While he wired the shop, the stockpiles of lead came up in conversation and I explained what exactly could be done with cast bullets when made correctly. I suppose I sparked his curiosity, because it wasn’t long and he was asking how to cast bullets. I explained the process, but offered him a large supply of bullets I had cast for the 1911 from House alloy. Pretty soon he was enjoying the benefits of excellent cast bullets fitted to his barrel. I also did a trigger job for him and made some customization to the grips and safeties for him to suite his style, and soon he was shooting one ragged hole at 30 paces.
One Sunday afternoon, Rick was over and we were shooting and having a great time, and I could tell he was “ON” because he was picking off empty shotgun shells at 30 yards and he seemed to have lost the ability to miss. I suggested he try to hit something further out and drew his attention to the LED spot light I had pointed at the 100 yard target. It was dysfunctional, and later that day, I was going to rework the lighting out there anyway, so the plastic bulb was fair game. I told him to aim “so high” with a hand gesture. I got on the spotting scope and he squeezed off the first shot which impacted 1.5″ low and I called it as such. He said “OK” and began his second trigger squeeze. The gun barked, the bulb shattered, and a piece of aluminum from inside the bulb went spinning off behind the 100 yard target (later inspection proved this to be the reflector from inside the bulb with a bullet hole within 1″ of dead center). I let out a whoop and a holler. That was truly one of the finest shots I’ve ever seen demonstrated with a 1911.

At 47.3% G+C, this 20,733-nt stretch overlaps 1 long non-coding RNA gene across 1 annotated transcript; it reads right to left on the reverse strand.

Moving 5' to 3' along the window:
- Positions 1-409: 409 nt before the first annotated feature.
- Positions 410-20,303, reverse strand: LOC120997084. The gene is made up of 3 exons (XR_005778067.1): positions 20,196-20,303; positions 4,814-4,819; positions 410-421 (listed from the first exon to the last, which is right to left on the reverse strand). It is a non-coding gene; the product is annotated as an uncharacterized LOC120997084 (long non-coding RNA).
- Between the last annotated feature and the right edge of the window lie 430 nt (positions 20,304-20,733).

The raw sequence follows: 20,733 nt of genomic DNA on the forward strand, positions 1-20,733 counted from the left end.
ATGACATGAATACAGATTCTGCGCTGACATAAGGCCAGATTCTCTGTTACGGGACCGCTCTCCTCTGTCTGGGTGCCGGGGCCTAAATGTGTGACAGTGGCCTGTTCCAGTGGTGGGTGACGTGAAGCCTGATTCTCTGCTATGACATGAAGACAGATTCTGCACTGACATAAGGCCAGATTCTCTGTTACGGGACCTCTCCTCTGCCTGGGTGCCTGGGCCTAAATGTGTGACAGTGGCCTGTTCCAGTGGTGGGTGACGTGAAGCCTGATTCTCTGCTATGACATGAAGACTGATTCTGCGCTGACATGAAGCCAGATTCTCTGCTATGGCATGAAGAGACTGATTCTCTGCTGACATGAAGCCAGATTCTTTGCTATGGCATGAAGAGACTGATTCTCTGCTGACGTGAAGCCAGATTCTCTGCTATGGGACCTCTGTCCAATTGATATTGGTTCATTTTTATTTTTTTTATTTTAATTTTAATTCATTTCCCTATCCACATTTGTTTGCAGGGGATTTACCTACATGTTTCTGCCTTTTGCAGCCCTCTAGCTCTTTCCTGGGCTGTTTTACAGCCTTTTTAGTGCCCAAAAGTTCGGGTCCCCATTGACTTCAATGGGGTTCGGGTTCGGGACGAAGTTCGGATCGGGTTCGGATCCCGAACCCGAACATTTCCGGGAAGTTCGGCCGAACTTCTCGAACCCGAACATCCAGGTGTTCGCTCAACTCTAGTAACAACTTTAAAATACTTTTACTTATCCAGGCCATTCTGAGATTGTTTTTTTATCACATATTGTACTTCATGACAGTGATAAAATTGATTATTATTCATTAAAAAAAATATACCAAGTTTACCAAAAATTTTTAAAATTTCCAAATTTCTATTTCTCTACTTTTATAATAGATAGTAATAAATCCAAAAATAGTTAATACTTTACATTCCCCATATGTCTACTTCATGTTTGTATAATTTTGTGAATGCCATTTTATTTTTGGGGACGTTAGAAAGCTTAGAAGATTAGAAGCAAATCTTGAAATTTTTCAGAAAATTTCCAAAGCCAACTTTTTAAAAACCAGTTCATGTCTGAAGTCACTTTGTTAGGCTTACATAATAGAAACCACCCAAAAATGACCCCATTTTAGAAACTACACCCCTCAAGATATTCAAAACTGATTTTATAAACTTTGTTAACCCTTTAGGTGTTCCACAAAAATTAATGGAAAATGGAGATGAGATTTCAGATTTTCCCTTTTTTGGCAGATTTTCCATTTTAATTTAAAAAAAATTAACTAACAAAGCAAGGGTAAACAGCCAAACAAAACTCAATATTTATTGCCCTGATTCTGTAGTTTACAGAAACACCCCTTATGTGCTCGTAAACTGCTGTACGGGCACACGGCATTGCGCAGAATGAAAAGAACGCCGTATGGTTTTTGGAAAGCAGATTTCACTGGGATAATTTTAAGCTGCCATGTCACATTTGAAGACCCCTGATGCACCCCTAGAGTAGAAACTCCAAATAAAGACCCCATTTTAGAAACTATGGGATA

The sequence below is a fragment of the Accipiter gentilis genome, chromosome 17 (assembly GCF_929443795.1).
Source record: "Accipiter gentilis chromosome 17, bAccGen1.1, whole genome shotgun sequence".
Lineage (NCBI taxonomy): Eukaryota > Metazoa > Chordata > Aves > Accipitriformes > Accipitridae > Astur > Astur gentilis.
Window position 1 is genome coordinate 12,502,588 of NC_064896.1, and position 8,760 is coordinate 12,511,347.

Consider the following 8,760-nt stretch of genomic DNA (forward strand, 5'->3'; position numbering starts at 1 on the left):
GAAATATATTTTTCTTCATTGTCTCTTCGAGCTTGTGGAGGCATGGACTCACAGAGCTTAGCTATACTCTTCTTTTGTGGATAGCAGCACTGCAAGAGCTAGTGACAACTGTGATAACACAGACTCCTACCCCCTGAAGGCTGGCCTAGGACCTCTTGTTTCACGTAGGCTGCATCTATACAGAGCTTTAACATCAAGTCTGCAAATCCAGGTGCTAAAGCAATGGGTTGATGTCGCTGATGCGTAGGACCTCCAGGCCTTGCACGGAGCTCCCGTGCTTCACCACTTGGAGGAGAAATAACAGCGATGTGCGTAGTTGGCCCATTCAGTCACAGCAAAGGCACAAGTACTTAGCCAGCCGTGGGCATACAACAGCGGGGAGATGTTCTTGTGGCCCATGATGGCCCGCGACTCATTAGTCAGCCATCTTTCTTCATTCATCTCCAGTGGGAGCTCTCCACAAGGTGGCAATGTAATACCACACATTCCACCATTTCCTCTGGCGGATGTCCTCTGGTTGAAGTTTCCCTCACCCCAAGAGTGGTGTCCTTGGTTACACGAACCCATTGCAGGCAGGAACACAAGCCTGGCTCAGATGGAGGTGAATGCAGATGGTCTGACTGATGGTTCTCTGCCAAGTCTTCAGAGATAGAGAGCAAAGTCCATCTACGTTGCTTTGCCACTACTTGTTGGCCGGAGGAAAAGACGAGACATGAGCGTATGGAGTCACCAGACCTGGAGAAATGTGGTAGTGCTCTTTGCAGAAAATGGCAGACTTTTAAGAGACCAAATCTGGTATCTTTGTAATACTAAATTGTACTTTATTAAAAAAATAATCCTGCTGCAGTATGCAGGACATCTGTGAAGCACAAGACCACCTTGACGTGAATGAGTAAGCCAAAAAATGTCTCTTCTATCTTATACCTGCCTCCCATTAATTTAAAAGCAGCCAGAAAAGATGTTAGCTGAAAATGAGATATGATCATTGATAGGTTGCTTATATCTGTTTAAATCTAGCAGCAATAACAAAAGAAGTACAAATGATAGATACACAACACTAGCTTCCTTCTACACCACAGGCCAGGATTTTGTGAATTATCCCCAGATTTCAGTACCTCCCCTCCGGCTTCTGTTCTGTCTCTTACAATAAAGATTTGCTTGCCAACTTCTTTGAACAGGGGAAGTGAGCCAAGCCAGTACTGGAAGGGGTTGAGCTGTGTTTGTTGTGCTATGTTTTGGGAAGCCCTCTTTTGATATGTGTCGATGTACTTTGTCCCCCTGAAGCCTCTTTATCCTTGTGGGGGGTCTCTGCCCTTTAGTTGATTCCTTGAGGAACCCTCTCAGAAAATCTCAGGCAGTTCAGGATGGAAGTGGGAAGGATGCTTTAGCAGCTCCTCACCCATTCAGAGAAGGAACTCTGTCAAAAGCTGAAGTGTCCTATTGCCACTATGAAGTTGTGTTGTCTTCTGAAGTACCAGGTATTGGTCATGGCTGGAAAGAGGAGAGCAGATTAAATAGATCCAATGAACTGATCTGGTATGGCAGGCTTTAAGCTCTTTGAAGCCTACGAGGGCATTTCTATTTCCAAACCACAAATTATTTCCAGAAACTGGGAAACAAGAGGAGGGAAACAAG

Needless to say, he’s hooked on cast bullets now.
- August 14, 2018 at 5:30 am #68764kensParticipant
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Mine was with a military mauser, 7mm with the long 29″ barrel, it was on the LGS rack alongside many other mausers/enfields and so on. This had a pristine bore and nice wood, I took it home for $169 in it’s day.
My buddie had just got his pride of a Rem700/stainless/hightech stock/Leupold goldrings scope/bipod/uber magnum/et al. He was hungry to beat me on long range shooting with his new pride rifle. (we shot together many times before) We had a 2litre soda bottle of water hung out at 265 yards and I already had my mauser dialed in previously. He was in prone with his bipod, and I was on a makeshift bench. The angle of the sun was just perfect, the 2lite bottle was standing nicely on top of my front sight. I was in position with one eye on my sight and the other on him. I saw him fidget with the bipod, then fidget the scope, then fidget his position. All the while I was already setup with the mauser first stage taken up. I finally saw him go to the trigger as if to take up a first stage, I know he had the scope on high power on that bottle,,,,,,thats when I uncorked the mauser. BLAMMO……he got a hi-power view of that bottle blowing up. It was the one and only bottle we had that day and Oh Boy was he hungry to get it, especially with his brandnew $1500 setup. I stood up, hold my rifle up high and proclaim “I got this rifle for $169 at Juniors gun shop!!!” Gosh was he pissed. His fancy Rem700 just got shut down.